Wednesday, November 25, 2009

On the eve of thankfulness

I just want to draw attention to my sidebar. Thanks to two generous donations my students will have 40 new books to read. I was worried my project on wouldn't be funded this time since I'm not working at a trash hole high needs school. I really love donorschoose. Every teacher should use it and every citizen should donate. Ironically, the family foundation that donated to this project donated to one of my projects last year at Dunbar. I almost wonder if it isn't ironic at all. I found out you can set up monthly donation schedules (of even just $10). The site tracks your interests and makes recommendations for you, and if you can't pick anything, the money will roll over for the next month so you can find one you really want to help. Anyway, enough soliciting.

On to the not so thankfuls. You'll notice the voting polls. I shouldn't ramble about them before they are closed (it may sway you). But I just want to say I'm surprised by the first one. It is a big thing now a days to have some top college grad step into the classroom with their brilliant SAT score and wow administrators. I feel like my buddy Michelle Rhee really pushes for principals to hire ivy leaguers who are young and not planning on sticking around.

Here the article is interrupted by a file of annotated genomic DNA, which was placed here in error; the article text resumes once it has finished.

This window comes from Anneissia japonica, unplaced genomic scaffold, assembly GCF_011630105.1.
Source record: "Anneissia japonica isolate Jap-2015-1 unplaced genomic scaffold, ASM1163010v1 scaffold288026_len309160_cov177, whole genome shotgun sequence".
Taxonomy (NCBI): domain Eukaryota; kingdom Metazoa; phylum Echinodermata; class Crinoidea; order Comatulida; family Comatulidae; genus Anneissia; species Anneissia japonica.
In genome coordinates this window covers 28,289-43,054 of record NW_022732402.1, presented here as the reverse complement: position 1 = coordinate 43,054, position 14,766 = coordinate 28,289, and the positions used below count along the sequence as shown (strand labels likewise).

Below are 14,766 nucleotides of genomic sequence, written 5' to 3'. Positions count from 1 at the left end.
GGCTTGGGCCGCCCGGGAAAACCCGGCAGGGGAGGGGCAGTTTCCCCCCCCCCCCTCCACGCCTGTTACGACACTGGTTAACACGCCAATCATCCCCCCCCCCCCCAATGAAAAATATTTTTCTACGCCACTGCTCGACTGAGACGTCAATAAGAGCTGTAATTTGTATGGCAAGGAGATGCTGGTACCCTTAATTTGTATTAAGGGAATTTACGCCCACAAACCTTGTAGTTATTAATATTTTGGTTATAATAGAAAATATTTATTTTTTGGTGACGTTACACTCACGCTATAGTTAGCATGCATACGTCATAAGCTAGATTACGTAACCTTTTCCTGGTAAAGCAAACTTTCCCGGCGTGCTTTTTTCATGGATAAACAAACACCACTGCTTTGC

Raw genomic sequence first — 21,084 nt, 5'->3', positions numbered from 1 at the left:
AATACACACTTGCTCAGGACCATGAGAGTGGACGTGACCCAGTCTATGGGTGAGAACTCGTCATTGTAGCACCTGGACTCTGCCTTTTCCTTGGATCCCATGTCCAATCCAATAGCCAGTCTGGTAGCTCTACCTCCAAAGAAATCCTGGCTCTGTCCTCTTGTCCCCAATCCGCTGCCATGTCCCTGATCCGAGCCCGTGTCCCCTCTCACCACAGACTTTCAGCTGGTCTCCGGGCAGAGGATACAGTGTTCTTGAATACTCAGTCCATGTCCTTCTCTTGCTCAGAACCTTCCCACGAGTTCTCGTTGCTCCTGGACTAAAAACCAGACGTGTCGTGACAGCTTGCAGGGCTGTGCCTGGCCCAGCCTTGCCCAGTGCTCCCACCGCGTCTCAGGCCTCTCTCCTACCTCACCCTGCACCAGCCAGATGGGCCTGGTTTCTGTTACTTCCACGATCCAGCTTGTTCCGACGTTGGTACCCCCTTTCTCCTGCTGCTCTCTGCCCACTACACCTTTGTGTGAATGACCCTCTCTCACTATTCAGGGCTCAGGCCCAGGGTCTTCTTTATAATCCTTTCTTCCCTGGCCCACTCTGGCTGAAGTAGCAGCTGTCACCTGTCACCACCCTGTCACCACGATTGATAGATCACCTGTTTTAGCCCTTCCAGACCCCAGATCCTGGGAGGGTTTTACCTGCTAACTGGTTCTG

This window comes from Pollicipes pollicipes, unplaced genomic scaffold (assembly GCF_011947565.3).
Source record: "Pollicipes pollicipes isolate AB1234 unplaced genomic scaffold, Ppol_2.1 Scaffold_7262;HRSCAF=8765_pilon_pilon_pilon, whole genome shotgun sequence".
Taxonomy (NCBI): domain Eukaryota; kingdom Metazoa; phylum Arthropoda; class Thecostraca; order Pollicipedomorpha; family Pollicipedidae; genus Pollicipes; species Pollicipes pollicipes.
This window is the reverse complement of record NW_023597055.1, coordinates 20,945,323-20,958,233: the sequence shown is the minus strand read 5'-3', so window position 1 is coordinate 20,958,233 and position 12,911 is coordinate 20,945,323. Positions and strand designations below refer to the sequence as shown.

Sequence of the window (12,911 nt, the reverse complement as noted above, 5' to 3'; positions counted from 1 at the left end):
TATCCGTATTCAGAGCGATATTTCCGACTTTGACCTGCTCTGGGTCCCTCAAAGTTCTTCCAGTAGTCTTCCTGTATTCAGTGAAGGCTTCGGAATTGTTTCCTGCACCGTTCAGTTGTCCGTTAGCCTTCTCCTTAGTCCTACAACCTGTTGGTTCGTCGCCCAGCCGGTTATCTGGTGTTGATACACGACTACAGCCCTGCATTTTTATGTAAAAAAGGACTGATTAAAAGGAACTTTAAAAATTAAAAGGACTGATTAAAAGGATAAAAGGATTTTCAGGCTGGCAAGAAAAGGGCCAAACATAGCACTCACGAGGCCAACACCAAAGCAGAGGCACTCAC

Google my dear friend, you'll quickly learn this Rhee fellow likes to shake things up. She has created a couple earthquakes out of education reform. For the record, education does need reform (as does health care, cough cough) and in theory I do agree with a lot of Michelle's ideas. I just think she's pretty blind sided by what is actually plausible.

One of her newly birthed earthquakes is the new teacher evaluation system (which I kind of support, so don't let my rant fool you). Forty percent of my rating goes to rigor and engagement of daily lessons, 10% is reserved for my dedication (extra curriculars, presence at meetings, etc -- the sacrificed time option). So that leaves 50% for standardized testing. Right, half of my value as a teacher is determined by one bright morning next spring. Sensible.

The polls roughly 17 voters:
100% of parents would rather their child's teacher graduated from a state university education program than a top ranked university w/0.
68% of parents would prefer their child's teacher to be young and energetic, 31% prefer experience.

100% of readers think teaching should be a lifelong profession.
82% think teachers should be evaluated based on lesson rigor and engagement. 17% think evaluations should be based on time and effort sacrificed for the job. No one thought it should be based on standardized testing.

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